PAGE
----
Jim Ogonowski, Republican Senate candidate, began airing a folksy Massachusetts travelogue on cable television yesterday, a cross between a Michael Moore movie and a negative ad targeting Democratic incumbent John F. Kerry.
The campaign spot - with music played on a picked acoustic guitar and labels in hand-drawn lettering - shows Ogonowski, one of two Republicans mounting challenges to Kerry, stopping in at coffee shops and diners around the state.
He sidles up to patrons and asks them whether they have ever seen Kerry in the state. Not surprisingly, every single person quoted in the ad says "no" or, in a variation, "nope.
"Everywhere I go people are telling me they haven't seen John Kerry in Massachusetts," Ogonowski says in the ad, as he sits behind the wheel of his car, tieless and wearing a sport coat.
"John who?" one woman responds.
The ad began running statewide on CNN and FOX News yesterday, said Alicia Preston, an Ogonowski campaign spokeswoman.
She would not disclose how much the campaign is spending on this initial ad purchase, saying she did not want to divulge campaign strategy.
A Kerry campaign spokesman called the ad fiction and provided a list of four dozen official Senate appearances by Kerry at Massachusetts events so far in 2008.
"Fiction like this belongs on HBO, not cable television in Massachusetts," said the spokesman, David Wade.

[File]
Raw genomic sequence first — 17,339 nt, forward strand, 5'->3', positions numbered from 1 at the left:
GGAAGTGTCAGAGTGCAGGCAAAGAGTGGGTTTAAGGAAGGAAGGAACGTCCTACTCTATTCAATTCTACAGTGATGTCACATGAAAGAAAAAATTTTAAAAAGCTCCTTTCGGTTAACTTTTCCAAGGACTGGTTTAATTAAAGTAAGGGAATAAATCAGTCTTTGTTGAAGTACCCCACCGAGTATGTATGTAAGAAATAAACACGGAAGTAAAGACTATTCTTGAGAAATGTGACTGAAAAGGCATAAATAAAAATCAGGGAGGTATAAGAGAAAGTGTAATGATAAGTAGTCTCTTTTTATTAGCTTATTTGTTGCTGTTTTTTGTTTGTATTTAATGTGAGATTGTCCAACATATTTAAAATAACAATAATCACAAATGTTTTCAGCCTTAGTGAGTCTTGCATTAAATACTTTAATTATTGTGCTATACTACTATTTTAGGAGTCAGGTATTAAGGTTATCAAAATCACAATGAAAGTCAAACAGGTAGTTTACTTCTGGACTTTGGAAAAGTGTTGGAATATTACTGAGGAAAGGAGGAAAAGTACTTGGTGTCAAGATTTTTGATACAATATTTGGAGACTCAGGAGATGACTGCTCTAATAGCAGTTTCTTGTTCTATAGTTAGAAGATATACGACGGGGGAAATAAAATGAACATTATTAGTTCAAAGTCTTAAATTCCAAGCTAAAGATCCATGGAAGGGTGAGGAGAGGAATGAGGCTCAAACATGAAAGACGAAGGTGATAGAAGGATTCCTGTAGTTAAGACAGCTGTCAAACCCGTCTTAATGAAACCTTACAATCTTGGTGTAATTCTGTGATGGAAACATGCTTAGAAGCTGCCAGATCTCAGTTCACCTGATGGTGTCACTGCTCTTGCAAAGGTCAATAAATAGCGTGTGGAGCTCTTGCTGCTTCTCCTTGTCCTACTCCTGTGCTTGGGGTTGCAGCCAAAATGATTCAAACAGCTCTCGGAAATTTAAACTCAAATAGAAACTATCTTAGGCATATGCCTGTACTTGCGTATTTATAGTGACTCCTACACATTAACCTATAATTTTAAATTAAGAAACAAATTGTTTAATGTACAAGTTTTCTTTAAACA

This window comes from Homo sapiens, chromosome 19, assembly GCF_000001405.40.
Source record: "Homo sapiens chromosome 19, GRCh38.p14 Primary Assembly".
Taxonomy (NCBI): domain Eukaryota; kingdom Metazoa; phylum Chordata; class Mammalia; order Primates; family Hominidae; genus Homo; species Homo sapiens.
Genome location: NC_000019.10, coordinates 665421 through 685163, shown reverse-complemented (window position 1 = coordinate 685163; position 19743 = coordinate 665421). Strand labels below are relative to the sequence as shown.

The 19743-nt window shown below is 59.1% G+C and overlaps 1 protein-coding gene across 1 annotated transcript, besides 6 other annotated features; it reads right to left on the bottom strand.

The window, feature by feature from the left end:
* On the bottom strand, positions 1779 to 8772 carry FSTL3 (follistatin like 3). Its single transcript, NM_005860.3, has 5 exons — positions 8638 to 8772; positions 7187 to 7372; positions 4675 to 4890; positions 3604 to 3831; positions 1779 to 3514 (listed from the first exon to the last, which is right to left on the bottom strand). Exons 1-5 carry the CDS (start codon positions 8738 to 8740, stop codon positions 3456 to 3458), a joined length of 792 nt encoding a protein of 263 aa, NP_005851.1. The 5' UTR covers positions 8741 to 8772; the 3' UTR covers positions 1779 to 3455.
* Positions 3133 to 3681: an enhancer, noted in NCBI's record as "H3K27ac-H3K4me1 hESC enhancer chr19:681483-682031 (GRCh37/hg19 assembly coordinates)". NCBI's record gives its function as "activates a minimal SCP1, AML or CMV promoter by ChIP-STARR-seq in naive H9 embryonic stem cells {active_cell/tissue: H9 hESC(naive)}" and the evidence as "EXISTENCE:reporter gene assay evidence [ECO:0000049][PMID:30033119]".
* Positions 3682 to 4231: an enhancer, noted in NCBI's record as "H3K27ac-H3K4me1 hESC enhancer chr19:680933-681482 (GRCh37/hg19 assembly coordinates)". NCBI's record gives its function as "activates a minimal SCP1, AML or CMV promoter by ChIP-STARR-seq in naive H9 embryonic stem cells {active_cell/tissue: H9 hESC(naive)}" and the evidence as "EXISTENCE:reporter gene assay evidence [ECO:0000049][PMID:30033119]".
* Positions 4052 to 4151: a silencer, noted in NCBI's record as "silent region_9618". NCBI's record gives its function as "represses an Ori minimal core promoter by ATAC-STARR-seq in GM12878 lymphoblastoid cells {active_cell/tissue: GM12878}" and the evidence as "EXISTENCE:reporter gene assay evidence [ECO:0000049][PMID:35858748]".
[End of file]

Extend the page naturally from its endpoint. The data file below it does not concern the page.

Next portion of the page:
The spot is the first broadcast salvo in the race, the Ogonowski campaign said. It has another ad posted on YouTube that shows Ogonowski wandering around Washington and pointing out perks enjoyed by senators, like private elevators.
Ogonowski, who lost the Fifth Congressional District race last fall to Democrat Niki Tsongas, and Jeff Beatty, an Army veteran and antiterrorism consultant, are vying for the GOP nomination.
Ogonowski's campaign theme so far has been to poke mischievous fun at Kerry, portraying him as absent, wealthy, and ineffective, with goofy animations and the coffee shop gimmick released yesterday.
Ogonowski said in an interview that Kerry, the 2004 Democratic presidential nominee and one of the most prominent supporters of presidential candidate Barack Obama, has been too busy operating on the national stage to serve the people of the state.
His website has an animation of Kerry windsurfing along a timeline of his past nine years in the Senate, in which Ogonowski argues that Kerry has passed "no bills of his own that became law."
The animation also features a Heinz ketchup bottle and an image of Kerry's Nantucket mansion, none-too-subtle swipes by the Dracut hay farmer at the wealth of Kerry and his wife, Teresa Heinz Kerry.
"He's been in Washington 24 years, and he's passed eight pieces of legislation," Ogonowski said. "He lives in Washington, D.C., and has a home there. And as I travel across the state, I ask people if they've ever seen John Kerry around here, and nobody says they've seen him."
Kerry's campaign has released a list of 13 bills the campaign said Kerry has authored and has seen passed since 2001.
Wade cited Kerry's opposition to the Iraq war and work on legislation, including providing eye injury centers for war veterans and disaster assistance for Massachusetts fishermen as issues important to voters.
"That's why people in Massachusetts want to keep him in the Senate fighting for them," Wade said.
John C. Drake can be reached at email@example.com.